Is this legal !! The Board of Nursing in New Mexico is aware of this practice.

I always have done my own assessments. We usually don't even have an RN in the building on the pm shift. I think the RN has to sign the care plan but the LPN can do it. I don't do care plans we have a careplan nurse who does it during the day.

I still do belive it all comes down to the policy of the facility, and the Nurse Practice Act for LPN"s within the State. I urge you to protect your license.

From the NM nurse practice act:

I. Standards for licensed practical nursing practice. Licensed practical nurses practice in accordance with the definition of licensed practical nursing in the NPA [61-3-3, G. NMSA 1978].

(1) LPNs may assume specific functions and/or perform specific procedures which are beyond basic preparation for licensed practical nursing [61-3-3,G. NMSA 1978] provided the knowledge and skills required to perform the function and/or procedure emanates from the recognized body of knowledge and/or practice of nursing, and the functions or procedure is not prohibited by any law or statute. LPNs who perform procedures which are beyond basic preparation for practical nursing must only perform these procedures under the supervision/direction of a RN.

(2) LPNs may perform intravenous therapy, including initiation of IV therapy, administration of intravenous fluids and medications, and may administer medications via the intraperitoneal route provided the LPN has the knowledge and skills to perform IV therapy safely and properly.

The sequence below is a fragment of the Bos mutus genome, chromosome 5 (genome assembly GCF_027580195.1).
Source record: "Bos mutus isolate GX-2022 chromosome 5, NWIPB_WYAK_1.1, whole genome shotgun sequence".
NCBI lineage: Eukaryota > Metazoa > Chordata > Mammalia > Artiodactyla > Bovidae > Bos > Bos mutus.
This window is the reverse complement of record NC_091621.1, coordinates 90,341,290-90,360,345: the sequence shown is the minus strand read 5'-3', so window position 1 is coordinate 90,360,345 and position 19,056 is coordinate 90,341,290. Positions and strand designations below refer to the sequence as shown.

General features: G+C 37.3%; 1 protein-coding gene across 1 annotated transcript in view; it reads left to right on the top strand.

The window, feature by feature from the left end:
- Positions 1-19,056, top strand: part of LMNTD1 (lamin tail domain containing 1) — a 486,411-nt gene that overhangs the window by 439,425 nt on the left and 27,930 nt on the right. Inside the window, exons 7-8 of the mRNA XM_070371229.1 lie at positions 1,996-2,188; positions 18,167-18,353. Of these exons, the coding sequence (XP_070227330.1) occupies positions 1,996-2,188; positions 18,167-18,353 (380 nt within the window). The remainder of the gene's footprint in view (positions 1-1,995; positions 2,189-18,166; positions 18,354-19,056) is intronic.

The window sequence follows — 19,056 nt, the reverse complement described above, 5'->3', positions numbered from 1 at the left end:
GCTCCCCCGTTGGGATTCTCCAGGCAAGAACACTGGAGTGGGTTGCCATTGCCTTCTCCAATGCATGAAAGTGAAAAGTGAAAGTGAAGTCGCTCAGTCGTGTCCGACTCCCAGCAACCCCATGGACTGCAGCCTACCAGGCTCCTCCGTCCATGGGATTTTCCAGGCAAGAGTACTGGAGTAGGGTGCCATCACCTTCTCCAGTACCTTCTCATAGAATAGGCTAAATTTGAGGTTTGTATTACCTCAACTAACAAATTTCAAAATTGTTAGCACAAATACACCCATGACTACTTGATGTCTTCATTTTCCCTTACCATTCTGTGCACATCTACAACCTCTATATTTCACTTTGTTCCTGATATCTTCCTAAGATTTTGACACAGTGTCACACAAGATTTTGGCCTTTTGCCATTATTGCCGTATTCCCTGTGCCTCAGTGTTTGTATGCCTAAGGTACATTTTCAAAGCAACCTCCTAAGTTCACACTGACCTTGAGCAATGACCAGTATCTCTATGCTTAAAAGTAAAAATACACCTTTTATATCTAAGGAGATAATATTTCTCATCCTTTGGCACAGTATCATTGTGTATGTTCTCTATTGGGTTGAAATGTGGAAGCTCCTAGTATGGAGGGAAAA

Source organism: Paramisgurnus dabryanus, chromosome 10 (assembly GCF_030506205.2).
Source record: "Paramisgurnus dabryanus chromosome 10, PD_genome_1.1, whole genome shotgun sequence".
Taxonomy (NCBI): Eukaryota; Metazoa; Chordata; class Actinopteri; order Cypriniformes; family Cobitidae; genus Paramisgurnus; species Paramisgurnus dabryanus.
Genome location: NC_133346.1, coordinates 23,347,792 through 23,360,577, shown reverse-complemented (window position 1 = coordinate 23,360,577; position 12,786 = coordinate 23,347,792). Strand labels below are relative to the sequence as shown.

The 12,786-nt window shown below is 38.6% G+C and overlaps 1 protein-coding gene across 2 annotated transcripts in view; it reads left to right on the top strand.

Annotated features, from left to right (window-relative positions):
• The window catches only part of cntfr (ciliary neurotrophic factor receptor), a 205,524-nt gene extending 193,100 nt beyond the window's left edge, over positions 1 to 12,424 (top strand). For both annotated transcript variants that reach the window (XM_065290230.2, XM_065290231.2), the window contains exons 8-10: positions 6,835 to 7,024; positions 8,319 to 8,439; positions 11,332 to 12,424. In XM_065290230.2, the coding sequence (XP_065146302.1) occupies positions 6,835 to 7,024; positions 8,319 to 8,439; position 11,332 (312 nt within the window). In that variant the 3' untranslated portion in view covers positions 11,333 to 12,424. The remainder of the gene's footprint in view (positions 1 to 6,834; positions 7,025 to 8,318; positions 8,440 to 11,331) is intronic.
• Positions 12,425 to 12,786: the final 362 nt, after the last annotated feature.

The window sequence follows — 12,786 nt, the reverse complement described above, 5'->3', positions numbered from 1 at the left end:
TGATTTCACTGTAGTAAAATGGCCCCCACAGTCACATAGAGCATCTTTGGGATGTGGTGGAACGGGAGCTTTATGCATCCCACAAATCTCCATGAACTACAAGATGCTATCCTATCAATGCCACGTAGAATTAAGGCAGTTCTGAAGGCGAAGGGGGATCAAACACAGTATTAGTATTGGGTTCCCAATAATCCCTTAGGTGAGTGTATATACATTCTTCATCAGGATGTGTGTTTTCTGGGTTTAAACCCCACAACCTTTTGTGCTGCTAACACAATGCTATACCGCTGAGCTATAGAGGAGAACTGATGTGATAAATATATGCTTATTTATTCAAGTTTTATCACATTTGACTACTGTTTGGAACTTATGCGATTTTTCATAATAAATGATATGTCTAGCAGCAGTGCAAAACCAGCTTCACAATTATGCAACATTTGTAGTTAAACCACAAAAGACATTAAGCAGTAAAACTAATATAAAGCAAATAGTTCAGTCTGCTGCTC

(3) When assuming specific functions and/or performing specific procedures which are beyond the LPN's basic educational preparation, the LPN is responsible for obtaining the appropriate knowledge, skills and supervision to assure he/she can perform the function/procedure safely and competently.

J. Educational program criteria. Educational programs preparing either RNs or LPNs to perform specific functions and/or procedures that are beyond basic educational preparations should:

(1) prepare the nurse to safely and properly perform the function and/or procedures.

(2) prepare the nurse to recognize and respond to any complication(s) which may result from the procedure, and

(3) verify the nurse's knowledge and the ability to perform the specific functions and/or procedures.

K. Nursing practice advisory committee. Board of nursing may appoint a minimum of a 7-member advisory committee to assist the board in regulating the practice of nursing. The committee shall assist and advise the board in the review of issues related to the practice of nursing.

Rustyhammer, I think it's wonderful that the NM BON recognizes the abilities of the LVN and don't just see us an "assistant" to the RN. I'm not devaluing an RN's knowledge but it's time the States recognize that LVN's can be trained to perform more than perfunctory duties or work as a clerical assistant with the extra fun of administering medications. Hurrah!

Forgive my cynicysm....it comes with years of experience. :)

Thanks for the written proof from the NM LVN scope of practice guidelines.

Oh yes, and for those who still question, please be sure to note in the guidelines that an LVN must be trained and certified to perform the duties and is also under the supervision/direction of an RN. This really frees up the RN to perform many of the duties they otherwise don't have time for which, in my humble opinion, increases the quality of care.